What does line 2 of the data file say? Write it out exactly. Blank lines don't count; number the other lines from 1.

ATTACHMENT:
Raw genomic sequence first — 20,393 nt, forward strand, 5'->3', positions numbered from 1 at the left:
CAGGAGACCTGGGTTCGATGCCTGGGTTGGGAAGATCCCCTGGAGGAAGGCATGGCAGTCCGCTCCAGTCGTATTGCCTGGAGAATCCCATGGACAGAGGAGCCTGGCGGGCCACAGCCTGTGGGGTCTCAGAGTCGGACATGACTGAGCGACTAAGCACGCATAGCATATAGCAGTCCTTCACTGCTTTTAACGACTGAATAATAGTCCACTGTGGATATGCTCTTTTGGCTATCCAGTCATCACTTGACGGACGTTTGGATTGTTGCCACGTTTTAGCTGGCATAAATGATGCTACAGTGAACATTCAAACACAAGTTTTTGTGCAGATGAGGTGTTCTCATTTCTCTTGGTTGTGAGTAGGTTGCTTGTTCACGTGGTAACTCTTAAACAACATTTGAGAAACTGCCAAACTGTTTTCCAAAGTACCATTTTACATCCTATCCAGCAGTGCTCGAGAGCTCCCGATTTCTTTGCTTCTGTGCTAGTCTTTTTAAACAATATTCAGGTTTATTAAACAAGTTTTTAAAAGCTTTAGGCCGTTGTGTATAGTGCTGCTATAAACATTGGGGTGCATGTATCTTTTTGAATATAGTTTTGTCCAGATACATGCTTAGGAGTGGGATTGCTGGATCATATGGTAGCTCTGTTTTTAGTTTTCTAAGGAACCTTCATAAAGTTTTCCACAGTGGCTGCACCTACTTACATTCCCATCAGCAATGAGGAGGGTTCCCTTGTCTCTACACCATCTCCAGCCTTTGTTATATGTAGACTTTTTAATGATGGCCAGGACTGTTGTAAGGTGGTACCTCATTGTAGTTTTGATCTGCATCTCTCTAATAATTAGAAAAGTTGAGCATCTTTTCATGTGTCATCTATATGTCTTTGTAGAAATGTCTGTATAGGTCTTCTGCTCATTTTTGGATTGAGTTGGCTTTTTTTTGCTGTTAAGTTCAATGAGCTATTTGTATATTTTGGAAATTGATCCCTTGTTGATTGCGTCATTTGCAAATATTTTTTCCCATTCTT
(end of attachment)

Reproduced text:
CAGGAGACCTGGGTTCGATGCCTGGGTTGGGAAGATCCCCTGGAGGAAGGCATGGCAGTCCGCTCCAGTCGTATTGCCTGGAGAATCCCATGGACAGAGGAGCCTGGCGGGCCACAGCCTGTGGGGTCTCAGAGTCGGACATGACTGAGCGACTAAGCACGCATAGCATATAGCAGTCCTTCACTGCTTTTAACGACTGAATAATAGTCCACTGTGGATATGCTCTTTTGGCTATCCAGTCATCACTTGACGGACGTTTGGATTGTTGCCACGTTTTAGCTGGCATAAATGATGCTACAGTGAACATTCAAACACAAGTTTTTGTGCAGATGAGGTGTTCTCATTTCTCTTGGTTGTGAGTAGGTTGCTTGTTCACGTGGTAACTCTTAAACAACATTTGAGAAACTGCCAAACTGTTTTCCAAAGTACCATTTTACATCCTATCCAGCAGTGCTCGAGAGCTCCCGATTTCTTTGCTTCTGTGCTAGTCTTTTTAAACAATATTCAGGTTTATTAAACAAGTTTTTAAAAGCTTTAGGCCGTTGTGTATAGTGCTGCTATAAACATTGGGGTGCATGTATCTTTTTGAATATAGTTTTGTCCAGATACATGCTTAGGAGTGGGATTGCTGGATCATATGGTAGCTCTGTTTTTAGTTTTCTAAGGAACCTTCATAAAGTTTTCCACAGTGGCTGCACCTACTTACATTCCCATCAGCAATGAGGAGGGTTCCCTTGTCTCTACACCATCTCCAGCCTTTGTTATATGTAGACTTTTTAATGATGGCCAGGACTGTTGTAAGGTGGTACCTCATTGTAGTTTTGATCTGCATCTCTCTAATAATTAGAAAAGTTGAGCATCTTTTCATGTGTCATCTATATGTCTTTGTAGAAATGTCTGTATAGGTCTTCTGCTCATTTTTGGATTGAGTTGGCTTTTTTTTGCTGTTAAGTTCAATGAGCTATTTGTATATTTTGGAAATTGATCCCTTGTTGATTGCGTCATTTGCAAATATTTTTTCCCATTCTT